The Use Of Metaphors In Upton Sinclair’s The Jungle
Upton Sinclair’s 1906 novel, The Jungle, describes the harsh conditions that many immigrants faced in industrialized cities within the United States. This novel essentially portrays Social Darwinism. The novel contains many metaphors that provide a deeper meaning and understand to many different scenarios. It is likely these metaphors were used to help the reader visualize the various scenarios being described, and essentially, it works. The title alone is a metaphor that is made clear throughout the novel. Additionally, two metaphors that stand out the most are the references to the seventh ocean wave crashing on a beach, and a young-boy as a defenseless tree-trunk.
The Jungle, referring to the title, does not represent a physical jungle with trees and wilderness; however, it represents the struggle of the classes, the survival of the fittest. In a wilderness environment, the strongest animals get stronger, and the weaker animals fade to die. In industrialized cities, factory owners get richer, and workers become broken. Therefore, it’s as if the immigrant workers are up against the mighty animals in the wilderness. Relating this to one’s voice and power, it is not reflected by how much one works, it is reflected by one’s financial status. In Chapter 31, “In a society dominated by the fact of commercial competition, money is necessarily the test of prowess, and wastefulness the sole criterion of power”. Therefore, the “Jungle” in the United States is the typical industrialized city – where the poor are weak and have no power.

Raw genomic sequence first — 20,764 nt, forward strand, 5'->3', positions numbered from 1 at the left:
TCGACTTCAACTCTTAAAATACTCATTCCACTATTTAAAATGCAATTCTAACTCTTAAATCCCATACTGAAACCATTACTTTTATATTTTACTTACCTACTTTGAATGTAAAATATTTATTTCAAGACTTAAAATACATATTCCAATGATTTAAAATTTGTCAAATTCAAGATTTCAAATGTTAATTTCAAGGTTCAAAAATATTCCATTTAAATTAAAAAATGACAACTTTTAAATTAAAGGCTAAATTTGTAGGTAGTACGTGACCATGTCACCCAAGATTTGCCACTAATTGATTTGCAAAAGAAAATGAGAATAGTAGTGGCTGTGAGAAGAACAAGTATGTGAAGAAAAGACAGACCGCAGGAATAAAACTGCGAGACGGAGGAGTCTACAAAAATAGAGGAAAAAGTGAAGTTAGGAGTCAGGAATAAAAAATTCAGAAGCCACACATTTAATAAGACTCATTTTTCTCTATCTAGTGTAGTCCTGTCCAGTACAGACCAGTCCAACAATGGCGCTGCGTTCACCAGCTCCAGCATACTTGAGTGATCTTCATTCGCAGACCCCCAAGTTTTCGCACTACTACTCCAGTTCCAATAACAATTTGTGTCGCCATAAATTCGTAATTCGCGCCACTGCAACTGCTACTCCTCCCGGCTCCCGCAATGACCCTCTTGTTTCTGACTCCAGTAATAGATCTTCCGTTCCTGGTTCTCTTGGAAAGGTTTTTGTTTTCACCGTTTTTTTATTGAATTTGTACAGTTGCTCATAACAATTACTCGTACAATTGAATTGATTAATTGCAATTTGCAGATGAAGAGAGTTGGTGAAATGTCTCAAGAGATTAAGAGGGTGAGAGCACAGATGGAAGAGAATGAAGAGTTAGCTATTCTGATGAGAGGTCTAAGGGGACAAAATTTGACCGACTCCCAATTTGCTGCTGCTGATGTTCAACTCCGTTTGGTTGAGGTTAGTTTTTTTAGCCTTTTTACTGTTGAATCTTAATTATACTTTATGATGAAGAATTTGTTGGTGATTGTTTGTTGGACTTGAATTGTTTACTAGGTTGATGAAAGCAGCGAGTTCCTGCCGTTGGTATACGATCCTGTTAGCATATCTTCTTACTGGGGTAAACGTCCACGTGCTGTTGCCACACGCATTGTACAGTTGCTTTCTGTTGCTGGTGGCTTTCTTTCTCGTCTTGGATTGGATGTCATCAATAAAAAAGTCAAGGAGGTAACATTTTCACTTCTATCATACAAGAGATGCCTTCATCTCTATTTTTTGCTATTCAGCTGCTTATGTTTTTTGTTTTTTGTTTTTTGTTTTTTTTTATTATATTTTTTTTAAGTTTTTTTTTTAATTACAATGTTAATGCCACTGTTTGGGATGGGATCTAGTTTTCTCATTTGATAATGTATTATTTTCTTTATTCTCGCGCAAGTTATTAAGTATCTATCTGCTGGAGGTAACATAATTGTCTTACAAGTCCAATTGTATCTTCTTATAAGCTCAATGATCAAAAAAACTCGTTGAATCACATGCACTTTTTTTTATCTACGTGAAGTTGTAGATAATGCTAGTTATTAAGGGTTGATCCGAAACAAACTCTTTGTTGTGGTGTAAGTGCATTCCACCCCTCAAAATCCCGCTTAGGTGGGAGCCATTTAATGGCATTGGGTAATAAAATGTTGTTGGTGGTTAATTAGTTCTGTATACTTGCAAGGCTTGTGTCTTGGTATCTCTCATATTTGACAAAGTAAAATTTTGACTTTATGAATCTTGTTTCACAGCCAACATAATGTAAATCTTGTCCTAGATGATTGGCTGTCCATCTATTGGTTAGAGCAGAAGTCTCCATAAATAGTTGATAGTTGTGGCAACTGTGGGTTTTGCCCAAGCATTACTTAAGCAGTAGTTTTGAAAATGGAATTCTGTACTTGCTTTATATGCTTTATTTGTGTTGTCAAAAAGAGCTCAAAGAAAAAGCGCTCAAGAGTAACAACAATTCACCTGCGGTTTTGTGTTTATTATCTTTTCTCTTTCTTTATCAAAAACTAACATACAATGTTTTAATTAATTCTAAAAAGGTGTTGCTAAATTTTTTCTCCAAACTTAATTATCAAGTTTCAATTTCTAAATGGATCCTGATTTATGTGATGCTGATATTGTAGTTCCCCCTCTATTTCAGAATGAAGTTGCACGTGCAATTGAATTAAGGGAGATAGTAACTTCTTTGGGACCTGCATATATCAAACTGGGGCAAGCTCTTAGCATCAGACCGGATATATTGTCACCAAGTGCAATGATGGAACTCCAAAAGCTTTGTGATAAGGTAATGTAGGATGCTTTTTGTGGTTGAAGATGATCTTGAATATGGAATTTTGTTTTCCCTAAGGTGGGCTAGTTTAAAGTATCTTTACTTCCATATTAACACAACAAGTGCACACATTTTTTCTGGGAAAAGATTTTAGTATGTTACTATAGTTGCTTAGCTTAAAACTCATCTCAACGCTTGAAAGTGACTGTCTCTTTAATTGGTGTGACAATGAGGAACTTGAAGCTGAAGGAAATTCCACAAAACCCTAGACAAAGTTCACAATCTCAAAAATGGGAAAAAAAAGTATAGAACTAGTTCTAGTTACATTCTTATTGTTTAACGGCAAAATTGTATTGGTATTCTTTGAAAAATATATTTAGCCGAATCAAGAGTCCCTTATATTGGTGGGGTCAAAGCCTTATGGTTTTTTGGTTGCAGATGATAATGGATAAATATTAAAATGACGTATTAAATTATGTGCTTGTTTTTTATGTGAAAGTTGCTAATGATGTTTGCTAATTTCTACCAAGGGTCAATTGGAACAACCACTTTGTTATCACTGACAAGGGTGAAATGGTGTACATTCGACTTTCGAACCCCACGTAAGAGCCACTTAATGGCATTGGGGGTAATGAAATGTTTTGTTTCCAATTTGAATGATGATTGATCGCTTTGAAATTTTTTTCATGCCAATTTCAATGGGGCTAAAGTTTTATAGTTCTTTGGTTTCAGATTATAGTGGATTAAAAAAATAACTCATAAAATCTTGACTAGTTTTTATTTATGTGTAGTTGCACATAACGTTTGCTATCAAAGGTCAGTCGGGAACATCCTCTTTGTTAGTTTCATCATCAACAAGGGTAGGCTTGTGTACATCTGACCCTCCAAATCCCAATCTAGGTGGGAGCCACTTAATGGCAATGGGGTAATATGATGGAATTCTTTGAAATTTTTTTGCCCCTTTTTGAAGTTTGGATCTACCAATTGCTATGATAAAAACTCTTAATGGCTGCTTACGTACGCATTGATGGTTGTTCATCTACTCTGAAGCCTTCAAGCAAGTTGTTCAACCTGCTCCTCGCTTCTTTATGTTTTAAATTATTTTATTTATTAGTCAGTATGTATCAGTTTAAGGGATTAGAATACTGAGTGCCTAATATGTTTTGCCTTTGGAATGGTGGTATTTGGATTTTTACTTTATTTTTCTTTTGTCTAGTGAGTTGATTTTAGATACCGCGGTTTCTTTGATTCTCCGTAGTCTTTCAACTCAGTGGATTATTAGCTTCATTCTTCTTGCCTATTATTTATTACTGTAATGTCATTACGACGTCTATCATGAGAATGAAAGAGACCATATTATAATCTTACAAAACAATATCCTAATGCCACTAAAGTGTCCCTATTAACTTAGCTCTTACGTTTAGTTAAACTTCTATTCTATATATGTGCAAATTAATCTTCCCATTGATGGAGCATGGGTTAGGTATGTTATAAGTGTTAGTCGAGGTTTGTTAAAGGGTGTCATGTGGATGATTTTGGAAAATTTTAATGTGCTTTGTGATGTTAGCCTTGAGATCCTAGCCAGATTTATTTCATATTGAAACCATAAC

Kotick’s son had a persistent desire to find a perfect each that was free from men. When she expressed her concern, the son said, “Give me another season… Remember, mother, it is always the seventh wave that goes the furthest up the beach”. This metaphor represents waves as they crash upon beaches – specifically which wave goes the furthest. In this scenario, the wave that travels the furthest is consider the most successful. Typically, the first wave does not traverse the most sand, neither does the second, or the third, or even the fifth. Waves typically crash in groups of seven – typically the seventh wave being the longest, or in the case, most successful. So, when the son expresses this, he is essentially proclaiming that even though his first attempts were unsuccessful, the seventh one is destined to be, and therefore, give him “another season. ”
Mowgli, a young-boy, is harshly punished by Baloo. Distraught, Bagheera confronts Baloo. He says to him, “He is no tree-trunk to sharpen thy blunt claws upon”. When associated with the wilderness, animals naturally sharpen their claws on tree-trunks. The tree-trunk does not have the option to flee, or even protest, said act; and therefore, is forced to be wore down for the betterment of the animals. This is essentially what Bagheera is proclaiming. He’s saying, Mowgli is just a boy, and to take a kinder approach when teaching, or giving lessons, to Mowgli. Personally, this strikes as, by punishing a young-boy to such a degree, makes one look weaker – not stronger.
One can easily conclude that the Jungle is not a passive read. To fully understand and comprehend Upclair’s novel, one needs to dive into the various metaphors as they heavily contribute to the purpose of the novel. While these are only three metaphors within the novel, one could easily pick out several more; however, the two inner metaphors (the waves and the tree-trunk) stood out to me the most, primarily due to the vivid imagery associated with each of them.
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